I think Mary was beginning to figure that out. Discovering that her life with Jesus was more important than making sure the lemonade was cold when the guests arrived. Does this minimize our call to serve our neighbor as Lutheran Christians? Absolutely not. But hopefully this story of Mary and Martha helps center us a little.

I just returned from a week of spiritual retreat in Dallas. During this retreat, one of my mentors said that, “our outward journey of faith is deeply rooted in and sustained by our inward journey of faith.”  Did you hear that?

Our outward journey of faith, how the world sees us as followers of Jesus, is deeply rooted in and sustained by our inward journey of faith, the times that we simply sit at the feet of Jesus and be. And Lutheran Pastor Rob James said that the question he wrestles with is: “If we are not listening to Jesus, how are we sure that we doing the right work?”

Believe it or not brothers and sisters in Christ, your life in Christ is way more than making sure you say a quick prayer from time to time to check in with God or methodically doing a devotion every day or even showing up for worship once in a while. Jesus offers Martha, and you and me too, a better part that isn’t just about staying busy all the time.
Two things to take with you – First, when you and I are distracted by many things, we miss what’s most important. Martha is worried and distracted by her mile-long to-do list. Jesus doesn’t say that having a list or wanting to do the list well is wrong. He simply says that Mary has chosen the better part. In other words, Mary has stepped out of the fast lane, put down her to-do list for a short while, and slowed things way down.

The best “To-Do List” I think I’ve ever seen had five things on it: 1. Wake up, 2. Take a shower, 3. Eat, 4. Breathe, 5. Blink when eyes start getting dry. Repeat as necessary.

Hopefully you the see the wisdom there. I think it reminds us of what is most important. So the second thing I offer you today to take with you is this. It comes right out of Mary’s example: “Don’t just do something, sit there.” A lot of us never take the time to do that and for some of us it is almost impossible to even think of attempting it. But I challenge you to do just that in the next seven days.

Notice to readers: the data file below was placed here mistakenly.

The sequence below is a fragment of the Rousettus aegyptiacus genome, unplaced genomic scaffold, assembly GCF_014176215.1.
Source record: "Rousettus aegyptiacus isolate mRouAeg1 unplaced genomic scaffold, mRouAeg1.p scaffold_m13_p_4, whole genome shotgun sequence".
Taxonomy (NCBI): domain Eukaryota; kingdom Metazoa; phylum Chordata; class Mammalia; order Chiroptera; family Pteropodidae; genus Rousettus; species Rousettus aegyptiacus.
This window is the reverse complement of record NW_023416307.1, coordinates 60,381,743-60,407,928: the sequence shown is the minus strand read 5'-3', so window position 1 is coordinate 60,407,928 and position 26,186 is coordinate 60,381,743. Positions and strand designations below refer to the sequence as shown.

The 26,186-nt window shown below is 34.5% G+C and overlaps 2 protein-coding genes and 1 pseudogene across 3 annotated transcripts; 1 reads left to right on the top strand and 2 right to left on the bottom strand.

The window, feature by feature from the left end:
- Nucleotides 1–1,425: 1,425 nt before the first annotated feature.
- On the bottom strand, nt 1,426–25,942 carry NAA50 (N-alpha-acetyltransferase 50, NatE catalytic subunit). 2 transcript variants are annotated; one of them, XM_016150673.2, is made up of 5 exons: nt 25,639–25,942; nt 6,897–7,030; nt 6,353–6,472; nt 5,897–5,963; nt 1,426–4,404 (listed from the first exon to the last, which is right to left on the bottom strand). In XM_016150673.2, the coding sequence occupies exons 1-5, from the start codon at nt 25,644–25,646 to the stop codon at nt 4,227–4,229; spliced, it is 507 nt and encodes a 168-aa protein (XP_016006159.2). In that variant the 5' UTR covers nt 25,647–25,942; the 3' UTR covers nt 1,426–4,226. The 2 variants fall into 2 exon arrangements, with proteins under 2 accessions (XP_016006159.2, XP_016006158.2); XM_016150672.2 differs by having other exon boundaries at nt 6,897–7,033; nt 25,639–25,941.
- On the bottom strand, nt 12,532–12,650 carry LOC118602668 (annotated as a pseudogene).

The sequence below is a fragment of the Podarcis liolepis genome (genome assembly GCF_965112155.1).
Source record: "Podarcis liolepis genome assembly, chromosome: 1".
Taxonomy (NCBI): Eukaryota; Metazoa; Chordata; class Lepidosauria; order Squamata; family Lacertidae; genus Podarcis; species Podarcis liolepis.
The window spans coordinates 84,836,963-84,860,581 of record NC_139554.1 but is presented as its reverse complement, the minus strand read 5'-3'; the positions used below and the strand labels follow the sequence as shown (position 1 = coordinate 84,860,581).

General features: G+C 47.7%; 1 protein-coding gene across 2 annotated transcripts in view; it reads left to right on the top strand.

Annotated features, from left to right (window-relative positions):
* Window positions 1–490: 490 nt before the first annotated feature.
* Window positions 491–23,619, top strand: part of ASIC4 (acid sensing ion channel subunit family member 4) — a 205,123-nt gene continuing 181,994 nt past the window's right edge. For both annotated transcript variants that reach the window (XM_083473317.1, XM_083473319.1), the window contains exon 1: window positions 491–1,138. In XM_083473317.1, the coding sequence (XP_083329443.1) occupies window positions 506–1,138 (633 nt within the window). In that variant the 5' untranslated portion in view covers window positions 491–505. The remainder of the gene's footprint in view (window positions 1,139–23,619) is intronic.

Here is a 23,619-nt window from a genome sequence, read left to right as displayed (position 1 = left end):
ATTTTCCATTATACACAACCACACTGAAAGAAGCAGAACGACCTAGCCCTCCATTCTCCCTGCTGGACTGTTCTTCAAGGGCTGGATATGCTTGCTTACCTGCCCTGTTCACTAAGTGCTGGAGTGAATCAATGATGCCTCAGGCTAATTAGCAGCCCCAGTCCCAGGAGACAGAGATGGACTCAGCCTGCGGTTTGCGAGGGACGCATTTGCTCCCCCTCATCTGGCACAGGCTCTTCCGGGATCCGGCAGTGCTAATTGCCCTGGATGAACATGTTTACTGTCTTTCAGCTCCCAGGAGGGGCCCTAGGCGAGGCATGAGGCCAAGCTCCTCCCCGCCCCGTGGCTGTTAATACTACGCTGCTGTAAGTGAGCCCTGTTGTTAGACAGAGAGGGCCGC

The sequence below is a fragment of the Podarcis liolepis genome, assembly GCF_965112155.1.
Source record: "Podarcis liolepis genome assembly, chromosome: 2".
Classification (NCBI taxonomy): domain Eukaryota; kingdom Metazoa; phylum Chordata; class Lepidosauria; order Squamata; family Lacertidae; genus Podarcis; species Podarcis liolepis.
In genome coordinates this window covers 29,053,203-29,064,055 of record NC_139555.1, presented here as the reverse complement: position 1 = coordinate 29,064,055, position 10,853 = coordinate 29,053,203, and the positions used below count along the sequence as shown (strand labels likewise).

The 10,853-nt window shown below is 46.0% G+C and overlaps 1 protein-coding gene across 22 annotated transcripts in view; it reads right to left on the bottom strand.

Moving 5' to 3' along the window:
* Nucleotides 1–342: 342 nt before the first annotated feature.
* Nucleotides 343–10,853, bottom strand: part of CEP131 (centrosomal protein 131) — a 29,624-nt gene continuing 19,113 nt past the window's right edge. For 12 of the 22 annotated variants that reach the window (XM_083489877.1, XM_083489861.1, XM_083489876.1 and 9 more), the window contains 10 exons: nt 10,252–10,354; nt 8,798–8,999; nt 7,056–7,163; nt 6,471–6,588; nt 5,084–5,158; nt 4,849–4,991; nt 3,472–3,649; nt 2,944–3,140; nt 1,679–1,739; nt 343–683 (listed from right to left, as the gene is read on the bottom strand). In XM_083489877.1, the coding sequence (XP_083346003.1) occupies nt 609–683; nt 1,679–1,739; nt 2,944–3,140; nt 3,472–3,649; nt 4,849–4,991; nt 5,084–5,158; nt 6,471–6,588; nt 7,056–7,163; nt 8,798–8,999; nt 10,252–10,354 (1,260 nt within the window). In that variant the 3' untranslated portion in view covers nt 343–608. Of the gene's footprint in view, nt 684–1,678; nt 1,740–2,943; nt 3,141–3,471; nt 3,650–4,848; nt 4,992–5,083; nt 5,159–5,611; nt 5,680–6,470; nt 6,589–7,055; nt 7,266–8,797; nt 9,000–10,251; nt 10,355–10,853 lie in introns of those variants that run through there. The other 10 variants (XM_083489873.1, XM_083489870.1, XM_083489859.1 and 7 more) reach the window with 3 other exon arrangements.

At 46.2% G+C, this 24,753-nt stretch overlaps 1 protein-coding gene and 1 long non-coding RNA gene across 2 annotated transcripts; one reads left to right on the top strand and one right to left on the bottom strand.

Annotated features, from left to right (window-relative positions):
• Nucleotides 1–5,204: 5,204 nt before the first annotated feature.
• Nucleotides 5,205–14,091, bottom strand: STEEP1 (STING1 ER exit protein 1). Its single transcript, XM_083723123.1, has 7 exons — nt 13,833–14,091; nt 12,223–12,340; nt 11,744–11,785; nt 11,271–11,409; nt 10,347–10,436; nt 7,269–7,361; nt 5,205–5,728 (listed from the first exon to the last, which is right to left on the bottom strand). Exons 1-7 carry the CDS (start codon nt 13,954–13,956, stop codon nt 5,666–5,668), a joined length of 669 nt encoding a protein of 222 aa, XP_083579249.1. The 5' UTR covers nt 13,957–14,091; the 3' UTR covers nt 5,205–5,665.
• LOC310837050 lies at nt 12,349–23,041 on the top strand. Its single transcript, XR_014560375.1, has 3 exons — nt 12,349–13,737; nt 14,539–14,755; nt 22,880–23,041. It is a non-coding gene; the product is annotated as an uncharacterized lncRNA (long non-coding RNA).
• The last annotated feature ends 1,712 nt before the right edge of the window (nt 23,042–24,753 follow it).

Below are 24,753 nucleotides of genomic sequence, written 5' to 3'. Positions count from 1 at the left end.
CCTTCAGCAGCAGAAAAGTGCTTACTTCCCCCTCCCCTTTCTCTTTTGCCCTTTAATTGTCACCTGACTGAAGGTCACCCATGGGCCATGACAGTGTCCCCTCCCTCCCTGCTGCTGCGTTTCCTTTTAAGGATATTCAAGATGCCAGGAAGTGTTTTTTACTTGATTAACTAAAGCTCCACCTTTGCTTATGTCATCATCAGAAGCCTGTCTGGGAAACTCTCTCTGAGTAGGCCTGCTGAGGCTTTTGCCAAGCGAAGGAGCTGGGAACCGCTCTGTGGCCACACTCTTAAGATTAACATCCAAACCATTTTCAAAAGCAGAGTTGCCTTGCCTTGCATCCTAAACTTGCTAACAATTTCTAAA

Don’t just do something.

Sit there.

Sit there.

Set aside all of the distractions and worries that make up your life and focus on the “better part” that Jesus offers.

And in doing that, I hope and pray that you experience being with Jesus. It’s the better part for all of us who seek to follow the risen savior Jesus Christ. Thanks be to God. Amen.


About Bishop Craig Schweitzer

The Rev. Craig Schweitzer, of Bismarck, was elected as bishop of the Western North Dakota Synod on July 17, 2020, in the first-ever digital Synod Assembly. A historic event, Schweitzer is the first bishop in the Evangelical Lutheran Church in America (ELCA) to be elected in an online assembly. Bishop Craig Schweitzer began serving the Western North Dakota Synod-ELCA on September 1, 2020. He has always seen himself as an easy-going person who seeks to daily discover anew how God is present in his life and the world in which he lives and serves. Prior to service in the Office of Bishop of the Western North Dakota Synod, Bishop Craig served at Good Shepherd Lutheran Church in Bismarck, ND as Music and Worship Minister (lay staff from 2002-2010), Associate Pastor (2010-2014), and Senior Pastor (2014-2020). Beyond his service in the church, he has an eclectic background that is a diverse collection of musical, educational, and business experiences ranging from live concert production and promotion to recording studios and live performance to music education. Throughout all of his professional and personal experiences, the Apostle Paul’s words to the church in Rome have been a guiding light that has kept him grounded in whatever work God was calling him into – “Welcome one another, therefore, just as Christ has welcomed you, for the glory of God.” (Romans 15:7) Bishop Craig is a graduate of the University of Mary in Bismarck with a Bachelor of Science degree in Music Education and a Master of Science in Strategic Leadership. He also holds a certificate degree in Theological Education for Emerging Ministries (TEEM) from Pacific Lutheran Theological Seminary in Berkeley, CA. He was ordained as a Minister of Word and Sacrament on September 16, 2010. Outside of his life as Bishop, Bishop Craig enjoys reading, all music, a little golf, a cold beverage with friends, and intentional times of quiet. And, of course, spending time with his wife Wendy and their adult twin daughters Ilia and Taegan. View all posts by Bishop Craig Schweitzer